The money trail


But what about the money? A research, conducted by Bivol, established that the debts of companies related to Peevski amounts to about 280 million levs of which at least 230 million are in FIB. Not all loans are serviced.

The champion by exposure is PST Group with 130 million levs. Of these, 71 million are attributed to acquiring a debt of 103 million levs through a mysterious loan assignment. Despite these impressive amounts, the company was granted a new credit line of 55 million levs. There is also a bank guarantee for 21.5 million levs. All this suggests that if in the coming months PST Group does not receive a large public procurement, it is going to sink, along with the creditor bank – FIB.

Sibole Services Incorporated, which was the majority owner of Technoexportstroy, has active loans in the amount of 70 million levs, of which 29 million have been used. The exposure of FIB to the company is 22.5 million levs and this is a total loss.

Technoexportstroy, in turn, has a modest 3-million-levs exposure, but the company has stopped servicing them and these loans are also a total loss.

Industrial Construction – Holding has used loans in the amount of 31 million levs, and still has to pay 16.4 million levs.

Vodstroy 98 has used 65 million levs and still has to pay 30.7 million levs. There is a bank guarantee for 55.5 million levs. These loans are from BDB.

Other companies, related to Peevski, have covered their debts to CCB through a packet of loan assignments in FIB. As financial journalist Miroslav Ivanov wrote as early as November 2014, these are Tabak Market, owner of Lafka (34 million levs,) Droslian Bulgaria (16.8 million levs) and Villas Vist (10.4 million levs).

Hermes Solar, which built the Seraglio of DPS Honorary Lifetime Chairman, Ahmed Dogan, in Rosenets, has an exposure of 18 million levs that has been moved from CCB to FIB through a direct payment by the latter. There is no evidence that this loan is being serviced in any way.

Crime and corruption without criminals and corrupt people

The total amount that the person “who went abroad” has left behind in the form of debt is nearly 280 million levs, of which 250 million are in the “bad apple” FIB. However, this is rather the absolute minimum, as the loans to companies around Bulgartabac Holding are not known. They have yet to be brought to light.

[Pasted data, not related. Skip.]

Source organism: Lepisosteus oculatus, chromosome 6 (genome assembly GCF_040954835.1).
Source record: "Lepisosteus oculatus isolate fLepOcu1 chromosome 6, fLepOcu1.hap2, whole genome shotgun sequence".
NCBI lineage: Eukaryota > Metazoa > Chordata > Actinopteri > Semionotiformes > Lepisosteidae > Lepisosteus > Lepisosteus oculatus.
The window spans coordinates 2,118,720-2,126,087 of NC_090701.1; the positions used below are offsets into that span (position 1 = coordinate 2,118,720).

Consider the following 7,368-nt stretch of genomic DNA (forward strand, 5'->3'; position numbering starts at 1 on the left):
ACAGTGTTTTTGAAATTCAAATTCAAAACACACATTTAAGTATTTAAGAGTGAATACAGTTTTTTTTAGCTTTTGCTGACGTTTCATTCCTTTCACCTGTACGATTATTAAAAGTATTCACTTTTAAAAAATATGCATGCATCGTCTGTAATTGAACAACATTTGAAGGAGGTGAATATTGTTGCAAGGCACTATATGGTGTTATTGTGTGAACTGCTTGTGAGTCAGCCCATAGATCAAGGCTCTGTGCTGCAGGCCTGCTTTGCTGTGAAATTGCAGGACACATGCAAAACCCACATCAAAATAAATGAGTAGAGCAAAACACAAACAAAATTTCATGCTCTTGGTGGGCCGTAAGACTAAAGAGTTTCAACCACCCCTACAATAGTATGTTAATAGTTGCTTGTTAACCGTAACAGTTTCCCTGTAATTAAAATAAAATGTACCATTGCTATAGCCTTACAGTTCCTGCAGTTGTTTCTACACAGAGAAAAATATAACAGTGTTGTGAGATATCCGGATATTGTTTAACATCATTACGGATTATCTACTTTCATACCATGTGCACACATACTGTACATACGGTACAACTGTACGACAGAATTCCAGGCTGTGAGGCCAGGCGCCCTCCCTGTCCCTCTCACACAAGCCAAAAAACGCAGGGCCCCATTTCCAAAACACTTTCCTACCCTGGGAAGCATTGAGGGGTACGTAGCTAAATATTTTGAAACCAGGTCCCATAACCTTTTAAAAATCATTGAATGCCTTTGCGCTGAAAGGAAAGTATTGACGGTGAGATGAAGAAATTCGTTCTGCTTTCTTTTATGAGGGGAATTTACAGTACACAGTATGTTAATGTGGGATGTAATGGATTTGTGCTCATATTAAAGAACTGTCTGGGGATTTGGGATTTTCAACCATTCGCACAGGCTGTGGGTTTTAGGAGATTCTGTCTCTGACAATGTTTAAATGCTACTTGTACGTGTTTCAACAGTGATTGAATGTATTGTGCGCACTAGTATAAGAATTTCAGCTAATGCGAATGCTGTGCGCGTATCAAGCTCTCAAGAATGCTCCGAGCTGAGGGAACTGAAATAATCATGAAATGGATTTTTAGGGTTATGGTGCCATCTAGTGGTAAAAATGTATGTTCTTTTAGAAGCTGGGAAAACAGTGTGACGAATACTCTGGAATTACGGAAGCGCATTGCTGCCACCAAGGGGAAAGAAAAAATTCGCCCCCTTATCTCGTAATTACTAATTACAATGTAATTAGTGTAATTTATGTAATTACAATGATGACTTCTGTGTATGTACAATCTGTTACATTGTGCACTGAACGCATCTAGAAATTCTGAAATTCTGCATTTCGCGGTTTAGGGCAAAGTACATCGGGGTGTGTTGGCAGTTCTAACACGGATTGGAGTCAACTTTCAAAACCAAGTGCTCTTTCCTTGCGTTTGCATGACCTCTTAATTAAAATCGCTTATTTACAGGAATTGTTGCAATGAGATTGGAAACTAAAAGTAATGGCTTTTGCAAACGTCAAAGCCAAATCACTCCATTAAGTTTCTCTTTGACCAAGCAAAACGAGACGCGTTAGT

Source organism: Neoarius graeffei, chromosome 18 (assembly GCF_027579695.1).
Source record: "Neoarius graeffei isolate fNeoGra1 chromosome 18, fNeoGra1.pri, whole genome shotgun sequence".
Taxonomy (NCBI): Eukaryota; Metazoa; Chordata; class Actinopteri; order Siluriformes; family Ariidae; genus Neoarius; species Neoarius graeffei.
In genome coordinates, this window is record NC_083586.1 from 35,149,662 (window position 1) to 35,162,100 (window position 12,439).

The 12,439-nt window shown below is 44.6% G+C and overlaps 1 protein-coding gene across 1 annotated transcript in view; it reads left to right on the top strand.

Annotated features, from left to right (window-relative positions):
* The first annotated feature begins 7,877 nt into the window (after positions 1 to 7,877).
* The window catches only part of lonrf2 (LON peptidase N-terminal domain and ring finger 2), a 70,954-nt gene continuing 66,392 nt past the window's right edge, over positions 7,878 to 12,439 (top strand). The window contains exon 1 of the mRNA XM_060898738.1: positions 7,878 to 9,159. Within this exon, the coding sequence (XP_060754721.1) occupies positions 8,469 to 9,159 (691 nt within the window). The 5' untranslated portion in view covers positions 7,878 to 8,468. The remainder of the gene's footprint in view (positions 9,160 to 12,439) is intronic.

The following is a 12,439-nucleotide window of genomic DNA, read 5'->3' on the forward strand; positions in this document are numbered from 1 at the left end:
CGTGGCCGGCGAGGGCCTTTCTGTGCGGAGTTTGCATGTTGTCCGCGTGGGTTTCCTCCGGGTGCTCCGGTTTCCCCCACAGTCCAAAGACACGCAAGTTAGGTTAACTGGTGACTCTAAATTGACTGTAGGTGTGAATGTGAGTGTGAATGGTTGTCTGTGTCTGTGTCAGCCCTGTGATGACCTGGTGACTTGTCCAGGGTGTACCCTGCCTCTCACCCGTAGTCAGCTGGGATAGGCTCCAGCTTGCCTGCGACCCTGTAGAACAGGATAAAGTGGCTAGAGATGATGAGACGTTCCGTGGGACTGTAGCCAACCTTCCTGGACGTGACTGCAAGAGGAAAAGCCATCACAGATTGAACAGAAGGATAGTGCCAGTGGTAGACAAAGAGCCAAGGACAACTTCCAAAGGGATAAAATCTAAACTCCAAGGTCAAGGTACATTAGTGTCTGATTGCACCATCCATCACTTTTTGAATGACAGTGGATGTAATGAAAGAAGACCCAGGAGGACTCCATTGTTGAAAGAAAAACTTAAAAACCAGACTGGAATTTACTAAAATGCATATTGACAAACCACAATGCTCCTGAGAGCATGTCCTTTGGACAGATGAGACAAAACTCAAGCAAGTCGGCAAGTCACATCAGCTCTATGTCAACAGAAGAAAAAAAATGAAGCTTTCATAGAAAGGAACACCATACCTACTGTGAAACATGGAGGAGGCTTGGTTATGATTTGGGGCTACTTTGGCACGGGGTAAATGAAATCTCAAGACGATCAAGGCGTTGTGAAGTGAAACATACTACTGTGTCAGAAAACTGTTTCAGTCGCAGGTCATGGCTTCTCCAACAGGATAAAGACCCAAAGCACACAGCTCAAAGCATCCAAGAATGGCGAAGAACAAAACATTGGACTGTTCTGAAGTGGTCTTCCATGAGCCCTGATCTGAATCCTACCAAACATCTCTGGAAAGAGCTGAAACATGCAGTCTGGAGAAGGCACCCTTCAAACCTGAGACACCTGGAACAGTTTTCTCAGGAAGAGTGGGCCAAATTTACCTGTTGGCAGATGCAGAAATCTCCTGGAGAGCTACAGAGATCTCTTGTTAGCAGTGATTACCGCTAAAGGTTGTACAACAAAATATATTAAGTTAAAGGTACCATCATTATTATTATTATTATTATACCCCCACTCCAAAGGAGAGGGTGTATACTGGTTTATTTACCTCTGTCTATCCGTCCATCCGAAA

The fact is that most of these loans are currently considered non-performing and are under supervision. That does not particularly bother the BNB banking supervision – a known behavior of the central bank that led to several fatal bank collapses during the transition period after the fall of the Communist regime.

To date, this “ostrich policy” has not at all changed. BNB is firmly following the infamous line of conduct, known since the days when Ivan Iskrov was its Governor and its declarations of transparency, integrity and strict application of laws and rules remained just such – declarations. Neither the previous, nor the new leadership of the central bank, responded adequately to the documented and detailed information, provided by Bivol, on nearly 1.2 billion levs given by FIB to some destitute Cypriot named Georgios Georgiou. FIB has a huge exposure of 300 million levs due to a loan granted to energy mogul Hristo Kovachki, best man of banker Ivaylo Mutafchiev. There is no surprise that some 250 million, loaned to Peevski, are not alarming for the otherwise omniscient surveillance?

To date, BNB keeps deliberately ignoring our media’s official signals, supported by irrefutable evidence and documents. The question is whether an institution acting in this manner should be treated as an accomplice! Moreover, this is the same scenario as in the case CCB.

Comment by Bivol from 2011

“It is alarming that instead of limiting the bad practices and fighting white collar crime, the Bulgarian State is pouring public resources in some of the “supervised” banks and is tolerating lawlessness.”

A comment that is not only prophetic, but even more relevant today.